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Pastor Peter Mabasa, One of Life’s Beautiful People

04 Oct

Today I want to tell you about Pastor Peter Mabasa, a wonderful man whom we met in 2007 and whose death, far too young, we heard about yesterday.

In 2007, just as we retired, we went out to Mapoch, South Africa, as volunteers to help build a new classroom for the pre-school in the village. It was there we met Pastor Peter and we became good friends.  Peter had had a very hard life, living under Apartheid  suffering from all the mistreatment that that entailed and even when it was all over, still finding himself in a bad way and, ‘living under the bridges’ as he put it. Then he met another Pastor who helped him back to life and in time, Peter became the Pastor for the village where we found ourselves.

As soon as we met him, we shared laughter and over the days, as the work was done each day, we sat under the tree in the shade and had long, fascinating discussions about religion (Peter was an Apostolic Christian and we are Humanists) philosophy, corruption, crime and impoverishment. We shared ideas, quotations, and had lots of laughs. We discussed language, his and ours, each helping with vocabulary and pronunciation. He spoke five languages –IsiZulu, Ndebele, Tswana and Afrikaans as well as English! It was partly his knowledge of the local language and of English that led to him being appointed as ‘Site manager’,  translator and liaison between us and the local builders with whom we were working.

Pastor Peter and Mr S sharing laughs together

We have some lovely memories of Peter:

  • Mr S gave Peter his sun-hat; he was absolutely delighted and wore it every day we were there! At the end of our stay we also gave him one of the hard hats which we autographed for him.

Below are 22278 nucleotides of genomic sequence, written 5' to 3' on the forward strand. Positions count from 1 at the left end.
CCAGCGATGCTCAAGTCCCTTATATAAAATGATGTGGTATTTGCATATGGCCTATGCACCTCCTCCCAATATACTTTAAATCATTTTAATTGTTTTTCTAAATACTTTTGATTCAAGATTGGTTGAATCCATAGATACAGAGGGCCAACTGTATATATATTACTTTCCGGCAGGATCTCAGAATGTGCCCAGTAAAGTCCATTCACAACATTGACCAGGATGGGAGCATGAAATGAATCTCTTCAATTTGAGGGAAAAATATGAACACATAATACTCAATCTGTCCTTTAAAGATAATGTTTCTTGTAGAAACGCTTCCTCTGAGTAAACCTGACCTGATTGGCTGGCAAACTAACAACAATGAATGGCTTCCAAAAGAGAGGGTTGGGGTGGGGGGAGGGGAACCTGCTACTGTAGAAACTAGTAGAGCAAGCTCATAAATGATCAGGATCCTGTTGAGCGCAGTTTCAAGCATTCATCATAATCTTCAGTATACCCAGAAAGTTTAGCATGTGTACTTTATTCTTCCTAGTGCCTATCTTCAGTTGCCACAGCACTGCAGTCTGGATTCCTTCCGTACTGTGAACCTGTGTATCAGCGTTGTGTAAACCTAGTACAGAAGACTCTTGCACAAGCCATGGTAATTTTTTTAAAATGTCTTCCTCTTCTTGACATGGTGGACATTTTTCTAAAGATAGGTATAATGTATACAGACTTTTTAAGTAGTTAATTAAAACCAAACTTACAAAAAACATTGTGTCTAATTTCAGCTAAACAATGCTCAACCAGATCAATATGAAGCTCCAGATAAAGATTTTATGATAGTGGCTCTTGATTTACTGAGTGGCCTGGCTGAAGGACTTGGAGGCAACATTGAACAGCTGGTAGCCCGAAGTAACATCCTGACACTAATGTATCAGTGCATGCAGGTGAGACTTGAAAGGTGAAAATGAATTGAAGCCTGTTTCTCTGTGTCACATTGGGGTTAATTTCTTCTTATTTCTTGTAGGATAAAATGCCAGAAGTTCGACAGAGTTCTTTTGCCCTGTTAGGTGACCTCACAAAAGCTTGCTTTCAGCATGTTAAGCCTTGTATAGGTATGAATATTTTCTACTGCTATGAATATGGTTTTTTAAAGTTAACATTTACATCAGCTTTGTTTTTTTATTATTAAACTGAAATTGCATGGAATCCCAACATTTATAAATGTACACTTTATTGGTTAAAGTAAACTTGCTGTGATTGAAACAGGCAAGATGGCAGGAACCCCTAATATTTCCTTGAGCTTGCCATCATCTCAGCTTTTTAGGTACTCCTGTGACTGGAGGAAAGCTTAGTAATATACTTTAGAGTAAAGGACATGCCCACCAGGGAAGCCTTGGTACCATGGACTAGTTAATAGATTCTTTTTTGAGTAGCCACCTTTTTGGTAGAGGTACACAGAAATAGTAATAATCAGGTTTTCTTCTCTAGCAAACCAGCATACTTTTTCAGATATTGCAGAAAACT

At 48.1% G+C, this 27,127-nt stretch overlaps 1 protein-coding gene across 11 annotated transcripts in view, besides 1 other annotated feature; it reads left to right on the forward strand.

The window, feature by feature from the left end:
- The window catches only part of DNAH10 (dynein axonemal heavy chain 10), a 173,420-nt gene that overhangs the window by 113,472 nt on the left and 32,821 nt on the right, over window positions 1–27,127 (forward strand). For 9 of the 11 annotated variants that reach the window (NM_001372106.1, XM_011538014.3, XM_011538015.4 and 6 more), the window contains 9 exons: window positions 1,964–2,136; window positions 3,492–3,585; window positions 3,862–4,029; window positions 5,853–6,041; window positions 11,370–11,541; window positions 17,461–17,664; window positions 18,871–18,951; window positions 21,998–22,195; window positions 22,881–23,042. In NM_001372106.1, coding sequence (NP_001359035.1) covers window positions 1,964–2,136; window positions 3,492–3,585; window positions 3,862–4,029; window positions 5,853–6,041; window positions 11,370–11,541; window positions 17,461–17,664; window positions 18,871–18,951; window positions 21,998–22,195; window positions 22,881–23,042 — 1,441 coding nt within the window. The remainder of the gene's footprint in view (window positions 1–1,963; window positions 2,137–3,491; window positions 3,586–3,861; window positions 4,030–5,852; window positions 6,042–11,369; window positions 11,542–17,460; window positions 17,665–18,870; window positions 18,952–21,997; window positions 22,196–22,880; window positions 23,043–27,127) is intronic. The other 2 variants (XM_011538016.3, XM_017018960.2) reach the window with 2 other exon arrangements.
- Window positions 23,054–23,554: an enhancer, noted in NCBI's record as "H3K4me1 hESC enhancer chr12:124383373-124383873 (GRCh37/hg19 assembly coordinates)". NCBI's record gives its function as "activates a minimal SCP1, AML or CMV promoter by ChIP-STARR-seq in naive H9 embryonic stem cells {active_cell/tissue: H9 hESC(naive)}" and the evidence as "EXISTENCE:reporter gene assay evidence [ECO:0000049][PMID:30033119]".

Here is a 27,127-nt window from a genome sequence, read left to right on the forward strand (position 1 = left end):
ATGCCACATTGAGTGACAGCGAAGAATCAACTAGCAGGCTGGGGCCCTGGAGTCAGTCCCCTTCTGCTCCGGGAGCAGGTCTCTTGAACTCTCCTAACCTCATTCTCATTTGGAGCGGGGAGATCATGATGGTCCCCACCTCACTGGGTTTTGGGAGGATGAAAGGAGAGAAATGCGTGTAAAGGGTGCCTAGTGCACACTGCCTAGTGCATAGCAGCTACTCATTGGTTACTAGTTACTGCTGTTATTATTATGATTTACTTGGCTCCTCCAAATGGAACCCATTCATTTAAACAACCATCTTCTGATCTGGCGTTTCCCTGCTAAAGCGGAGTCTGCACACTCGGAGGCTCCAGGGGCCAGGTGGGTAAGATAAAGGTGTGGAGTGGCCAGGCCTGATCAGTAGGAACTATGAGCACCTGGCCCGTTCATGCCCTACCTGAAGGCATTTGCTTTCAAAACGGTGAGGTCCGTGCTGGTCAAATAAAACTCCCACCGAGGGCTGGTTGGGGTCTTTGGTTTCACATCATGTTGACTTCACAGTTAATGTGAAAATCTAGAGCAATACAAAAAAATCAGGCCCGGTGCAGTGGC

Peter in Mr S’s hat and delighted with the toilet seat for the new latrines being built

  • Peter’s astonishment that we should share a bottle of coke with him was something we will both remember. Living under Apartheid, he was not used to being treated as an equal, as one human with another and he found it very moving that we should be so open and free with him.
  • We were invited to go to his Church to observe. This turned out to be a fascinating and very moving experience. Joining in the singing was wonderful with one of the older ladies showing me the words in the hymnbook. Because I had been trying to learn some of the language, I was able to read the Tswana and to join in the alto part, much to everyone’s surprise and pleasure, mine especially.
  • His introduction of us by our first names to his whole Congregation when he spoke so powerfully of meeting white people who were not the Boss and Madam of Apartheid times, through which many of the congregation had also lived, and who were not Christians but who were nevertheless good people who were his friends.
  • The children of the pre-school aged from 15 months to six years old adored him and he them.
  • We supported Pastor Peter with his very demanding and new role of Site Manager, for which he was extremely grateful and he kept telling us how happy he was to have us there. He made us feel very special. He made everyone feel very special.

Pastor Peter in his autographed hard hat

Without Peter there, the whole experience would have been very different. His ability to manage and negotiate with the builders was crucial to the success of the project. His open-mindedness and constant good humour were an example to all and the fact that we three got on so well made it a very rewarding time for each of us.